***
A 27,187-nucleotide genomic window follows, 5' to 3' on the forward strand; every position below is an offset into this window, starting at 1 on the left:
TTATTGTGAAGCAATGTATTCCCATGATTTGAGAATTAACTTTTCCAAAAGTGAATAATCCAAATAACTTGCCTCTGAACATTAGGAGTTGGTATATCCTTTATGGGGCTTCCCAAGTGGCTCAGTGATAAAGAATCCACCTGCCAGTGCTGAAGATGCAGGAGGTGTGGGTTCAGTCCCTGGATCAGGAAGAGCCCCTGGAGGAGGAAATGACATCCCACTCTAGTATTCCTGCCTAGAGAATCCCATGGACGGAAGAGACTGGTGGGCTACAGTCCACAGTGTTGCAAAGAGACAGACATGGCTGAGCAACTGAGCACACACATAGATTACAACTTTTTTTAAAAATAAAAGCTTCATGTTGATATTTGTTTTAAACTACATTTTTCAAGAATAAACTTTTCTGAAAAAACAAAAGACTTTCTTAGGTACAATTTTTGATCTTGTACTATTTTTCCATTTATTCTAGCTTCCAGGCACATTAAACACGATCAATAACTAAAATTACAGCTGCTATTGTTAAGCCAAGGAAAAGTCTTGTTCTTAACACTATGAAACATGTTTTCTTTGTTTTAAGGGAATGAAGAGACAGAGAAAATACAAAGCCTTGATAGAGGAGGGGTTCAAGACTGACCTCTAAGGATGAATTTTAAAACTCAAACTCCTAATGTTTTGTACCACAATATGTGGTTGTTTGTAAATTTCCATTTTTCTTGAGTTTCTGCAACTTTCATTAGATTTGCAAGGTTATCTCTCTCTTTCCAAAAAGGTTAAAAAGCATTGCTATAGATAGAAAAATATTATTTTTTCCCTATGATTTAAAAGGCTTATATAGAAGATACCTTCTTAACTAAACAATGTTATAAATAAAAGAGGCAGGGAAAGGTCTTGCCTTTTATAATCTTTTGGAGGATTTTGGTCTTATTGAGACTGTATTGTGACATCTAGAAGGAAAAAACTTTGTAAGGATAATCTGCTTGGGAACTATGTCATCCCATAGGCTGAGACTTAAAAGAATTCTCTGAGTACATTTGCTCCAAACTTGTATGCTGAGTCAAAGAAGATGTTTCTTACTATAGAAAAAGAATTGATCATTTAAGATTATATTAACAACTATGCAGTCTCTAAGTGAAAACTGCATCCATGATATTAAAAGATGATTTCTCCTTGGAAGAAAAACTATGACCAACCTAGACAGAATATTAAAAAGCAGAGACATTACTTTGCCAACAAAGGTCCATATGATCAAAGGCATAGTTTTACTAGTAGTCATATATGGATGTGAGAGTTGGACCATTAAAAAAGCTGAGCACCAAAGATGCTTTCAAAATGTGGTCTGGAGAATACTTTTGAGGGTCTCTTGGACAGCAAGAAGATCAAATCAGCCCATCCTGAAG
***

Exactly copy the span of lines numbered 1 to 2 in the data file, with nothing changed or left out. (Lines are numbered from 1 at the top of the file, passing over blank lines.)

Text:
A 27,187-nucleotide genomic window follows, 5' to 3' on the forward strand; every position below is an offset into this window, starting at 1 on the left:
TTATTGTGAAGCAATGTATTCCCATGATTTGAGAATTAACTTTTCCAAAAGTGAATAATCCAAATAACTTGCCTCTGAACATTAGGAGTTGGTATATCCTTTATGGGGCTTCCCAAGTGGCTCAGTGATAAAGAATCCACCTGCCAGTGCTGAAGATGCAGGAGGTGTGGGTTCAGTCCCTGGATCAGGAAGAGCCCCTGGAGGAGGAAATGACATCCCACTCTAGTATTCCTGCCTAGAGAATCCCATGGACGGAAGAGACTGGTGGGCTACAGTCCACAGTGTTGCAAAGAGACAGACATGGCTGAGCAACTGAGCACACACATAGATTACAACTTTTTTTAAAAATAAAAGCTTCATGTTGATATTTGTTTTAAACTACATTTTTCAAGAATAAACTTTTCTGAAAAAACAAAAGACTTTCTTAGGTACAATTTTTGATCTTGTACTATTTTTCCATTTATTCTAGCTTCCAGGCACATTAAACACGATCAATAACTAAAATTACAGCTGCTATTGTTAAGCCAAGGAAAAGTCTTGTTCTTAACACTATGAAACATGTTTTCTTTGTTTTAAGGGAATGAAGAGACAGAGAAAATACAAAGCCTTGATAGAGGAGGGGTTCAAGACTGACCTCTAAGGATGAATTTTAAAACTCAAACTCCTAATGTTTTGTACCACAATATGTGGTTGTTTGTAAATTTCCATTTTTCTTGAGTTTCTGCAACTTTCATTAGATTTGCAAGGTTATCTCTCTCTTTCCAAAAAGGTTAAAAAGCATTGCTATAGATAGAAAAATATTATTTTTTCCCTATGATTTAAAAGGCTTATATAGAAGATACCTTCTTAACTAAACAATGTTATAAATAAAAGAGGCAGGGAAAGGTCTTGCCTTTTATAATCTTTTGGAGGATTTTGGTCTTATTGAGACTGTATTGTGACATCTAGAAGGAAAAAACTTTGTAAGGATAATCTGCTTGGGAACTATGTCATCCCATAGGCTGAGACTTAAAAGAATTCTCTGAGTACATTTGCTCCAAACTTGTATGCTGAGTCAAAGAAGATGTTTCTTACTATAGAAAAAGAATTGATCATTTAAGATTATATTAACAACTATGCAGTCTCTAAGTGAAAACTGCATCCATGATATTAAAAGATGATTTCTCCTTGGAAGAAAAACTATGACCAACCTAGACAGAATATTAAAAAGCAGAGACATTACTTTGCCAACAAAGGTCCATATGATCAAAGGCATAGTTTTACTAGTAGTCATATATGGATGTGAGAGTTGGACCATTAAAAAAGCTGAGCACCAAAGATGCTTTCAAAATGTGGTCTGGAGAATACTTTTGAGGGTCTCTTGGACAGCAAGAAGATCAAATCAGCCCATCCTGAAG